13 August 2014

There are several tutorials on the web and the same project’s site presents well-made material, showing how integrate Castle Windsor in .NET MVC architectures. I intentionally wanted to recreate my own learning process “step-by-step”, which was the more disconnected from the used framework as possible, because it is my intention to apply it in different contexts and projects (WebAPI, MVC, WebForms), and then I needed to understand the Castle Windsor (CW) library as isolated as possible. This is the path I followed.

The use of CW goes through three steps always present:

  1. Configuring the container with the components to be resolved. Conceptually, the whole thing can be summed up with the creation of a map of the resolution rules of the classes to be created that the container will use. This map can be created in different ways (by component, via configuration files, with mechanisms for self-registration or by rules and naming conventions)
  2. Resolution of the components by the container. Once you have configured the container, can be used to create classes by Injection
  3. Container disposing

What I wanted to achieve was a Message Dispatcher, which aims to get a Command from outside (any user action that arrives at the Controller) and invoke the respective CommandHandler, kept decoupled and retrieved thanks to the power of the DI Container. Here is the first version done:

  1. At first an example of Command and a couple of his CommandHandler. The aspect that I kept in mind is the use of interfaces and abstract classes from which to derive, so you can easily identify the contract (i.e., the rule) to indicate to CW how to resolve my map of dependencies. This obviously makes the code clearer to read and maintain.
  2.  
  3. Then I have instantiated the DI container and configured to map these resolutions. I placed the code for the creation and installation of the container in a Controller (I know that is not the most suitable place to insert this in MVC, but I wanted to get out a bit from the schema of the tutorial, to fully understand the Castle.Windsor API)
  4.  
  5. At this point lacks the dispatcher that uses the containers to solve handlers at run-time depending on the command that arrives from the UI. To do this we need a component that takes advantage of the DI container to resolve the map just made. Here is the code written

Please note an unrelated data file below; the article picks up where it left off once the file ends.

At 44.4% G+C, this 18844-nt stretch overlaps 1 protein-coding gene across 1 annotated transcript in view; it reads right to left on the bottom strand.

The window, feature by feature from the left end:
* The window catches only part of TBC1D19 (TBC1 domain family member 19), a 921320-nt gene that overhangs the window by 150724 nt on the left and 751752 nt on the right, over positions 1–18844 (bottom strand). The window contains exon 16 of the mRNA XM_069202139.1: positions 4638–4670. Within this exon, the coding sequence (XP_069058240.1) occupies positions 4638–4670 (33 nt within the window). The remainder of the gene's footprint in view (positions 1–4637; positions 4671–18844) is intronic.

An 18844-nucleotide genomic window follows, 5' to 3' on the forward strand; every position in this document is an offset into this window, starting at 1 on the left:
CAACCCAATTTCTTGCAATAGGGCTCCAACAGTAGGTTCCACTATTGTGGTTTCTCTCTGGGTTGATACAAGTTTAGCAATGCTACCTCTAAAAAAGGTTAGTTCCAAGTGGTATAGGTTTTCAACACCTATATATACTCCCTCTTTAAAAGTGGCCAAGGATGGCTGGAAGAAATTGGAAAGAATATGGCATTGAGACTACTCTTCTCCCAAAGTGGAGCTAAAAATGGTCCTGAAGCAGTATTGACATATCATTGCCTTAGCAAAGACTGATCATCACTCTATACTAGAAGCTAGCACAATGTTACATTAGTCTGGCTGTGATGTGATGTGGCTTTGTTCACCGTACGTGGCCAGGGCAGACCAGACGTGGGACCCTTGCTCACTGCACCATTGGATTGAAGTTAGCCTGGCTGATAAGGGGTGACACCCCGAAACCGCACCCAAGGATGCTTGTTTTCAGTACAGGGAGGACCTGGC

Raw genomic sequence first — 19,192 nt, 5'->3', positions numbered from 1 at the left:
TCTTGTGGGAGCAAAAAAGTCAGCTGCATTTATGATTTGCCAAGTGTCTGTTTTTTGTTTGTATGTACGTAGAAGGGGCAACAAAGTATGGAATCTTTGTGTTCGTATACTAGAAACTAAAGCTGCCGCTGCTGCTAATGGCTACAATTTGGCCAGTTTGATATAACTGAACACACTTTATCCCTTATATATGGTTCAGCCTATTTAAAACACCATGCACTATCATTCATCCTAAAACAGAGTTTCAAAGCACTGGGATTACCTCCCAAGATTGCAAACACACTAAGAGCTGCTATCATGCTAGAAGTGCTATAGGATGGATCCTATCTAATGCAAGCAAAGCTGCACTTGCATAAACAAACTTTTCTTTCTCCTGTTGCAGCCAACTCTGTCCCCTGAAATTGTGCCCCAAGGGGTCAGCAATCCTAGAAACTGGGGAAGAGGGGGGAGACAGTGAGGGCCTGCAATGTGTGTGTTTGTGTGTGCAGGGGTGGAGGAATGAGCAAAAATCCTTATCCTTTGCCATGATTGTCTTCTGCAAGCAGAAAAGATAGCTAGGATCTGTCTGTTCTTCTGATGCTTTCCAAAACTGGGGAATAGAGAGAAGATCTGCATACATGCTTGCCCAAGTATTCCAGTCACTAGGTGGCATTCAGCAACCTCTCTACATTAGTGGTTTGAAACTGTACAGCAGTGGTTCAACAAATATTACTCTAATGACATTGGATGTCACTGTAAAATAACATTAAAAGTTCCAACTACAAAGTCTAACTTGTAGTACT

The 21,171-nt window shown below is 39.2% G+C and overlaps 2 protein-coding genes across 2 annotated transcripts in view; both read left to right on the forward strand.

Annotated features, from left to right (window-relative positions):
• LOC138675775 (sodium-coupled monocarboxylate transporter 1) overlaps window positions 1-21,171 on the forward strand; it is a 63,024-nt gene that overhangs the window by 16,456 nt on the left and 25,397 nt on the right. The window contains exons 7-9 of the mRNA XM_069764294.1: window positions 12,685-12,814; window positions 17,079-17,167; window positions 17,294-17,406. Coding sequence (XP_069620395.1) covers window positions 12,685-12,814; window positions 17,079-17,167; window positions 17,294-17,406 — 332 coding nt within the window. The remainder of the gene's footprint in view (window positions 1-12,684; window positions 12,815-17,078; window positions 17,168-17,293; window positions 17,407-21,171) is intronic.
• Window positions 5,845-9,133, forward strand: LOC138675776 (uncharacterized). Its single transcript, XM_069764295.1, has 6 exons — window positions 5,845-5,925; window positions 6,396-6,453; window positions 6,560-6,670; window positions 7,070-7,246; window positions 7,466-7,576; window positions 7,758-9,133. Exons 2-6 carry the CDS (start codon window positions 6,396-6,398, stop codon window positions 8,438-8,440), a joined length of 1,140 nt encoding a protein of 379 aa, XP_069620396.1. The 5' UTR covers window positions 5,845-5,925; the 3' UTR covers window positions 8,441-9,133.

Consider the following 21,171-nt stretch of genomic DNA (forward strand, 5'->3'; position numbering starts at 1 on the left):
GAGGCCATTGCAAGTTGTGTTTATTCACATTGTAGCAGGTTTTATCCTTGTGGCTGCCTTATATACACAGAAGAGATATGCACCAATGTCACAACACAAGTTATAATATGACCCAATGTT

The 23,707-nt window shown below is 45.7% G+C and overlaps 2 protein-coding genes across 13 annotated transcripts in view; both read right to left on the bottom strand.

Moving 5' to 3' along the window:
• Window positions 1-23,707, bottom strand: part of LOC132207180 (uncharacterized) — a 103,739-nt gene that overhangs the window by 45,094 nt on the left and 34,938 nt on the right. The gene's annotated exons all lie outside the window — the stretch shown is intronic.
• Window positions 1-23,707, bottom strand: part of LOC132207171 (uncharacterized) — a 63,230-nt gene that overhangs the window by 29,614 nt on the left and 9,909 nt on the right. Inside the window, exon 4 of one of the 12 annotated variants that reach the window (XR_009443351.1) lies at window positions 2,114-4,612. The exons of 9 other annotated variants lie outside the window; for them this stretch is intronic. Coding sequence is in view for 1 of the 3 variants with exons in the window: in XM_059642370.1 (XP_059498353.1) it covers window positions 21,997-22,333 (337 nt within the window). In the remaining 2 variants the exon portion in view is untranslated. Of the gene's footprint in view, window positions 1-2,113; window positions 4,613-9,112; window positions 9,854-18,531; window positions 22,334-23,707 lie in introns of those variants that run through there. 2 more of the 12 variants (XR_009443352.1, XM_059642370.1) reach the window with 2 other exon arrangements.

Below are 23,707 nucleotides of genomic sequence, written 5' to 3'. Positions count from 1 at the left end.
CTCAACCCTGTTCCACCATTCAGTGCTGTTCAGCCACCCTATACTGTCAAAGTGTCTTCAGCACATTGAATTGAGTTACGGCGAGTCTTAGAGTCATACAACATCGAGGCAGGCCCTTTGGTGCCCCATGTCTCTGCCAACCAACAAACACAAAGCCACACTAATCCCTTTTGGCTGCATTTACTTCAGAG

6.  
  7. The dispatcher seems clear, but at this point we need to include it in the “Consumer part” of the handlers, ie in the controller and say to the CW container how to resolve the map during the initialization of the controller itself
  8.  

Doing the last step, I came across something that was supposed to make me turn on some warning light: that the passage of the container to my dispatcher, in particular in the documentation castle.windsor you can (and should) read:

I feel like I was a little…watched. But I ignore it and go on in the experiment.

  1. Last step is to simulate a user action and create my own Command in the Controller to pass to my dispatcher:

 

The result? Everything works great and in the log I see the strings generated from my classes. Very well: I have dispatcher decoupled from Command and from their provider (the Controller) and is left to the dispatcher to work as Service Locator and dispatching my commands properly, thanks to the DI container.

Is well done?

NO.

Why is that?

Here is a number of reasons related to Service Locator anti-pattern (to be read several times). It is not to add more. CW has also an excellent tool for debugging the container, capable of showing the classes that have been mapped and able to provide indications on the state of the container. In particular debugging the container shows yet another “yellow light” that indicates the possible presence of a Service Locator (just the CommandDispatcher…what a surprise…).

There is also to say that in the CW documentation there is the solution to this issue: the use of Typed Factory. Just in this documentation can be read:

An example of a component like that would be a message dispatcher which waits for a message to arrive, then when that happens it pulls appropriate message handler and delegates the handling of the message to it. Using a typed factory the dispatcher can easily pull message handlers from the container, without having to explicitly use it. This gives you full power of the container and keeps your code expressive and free from service location.

Just what I was trying to do!! (the feeling of being watched there’s even more…).


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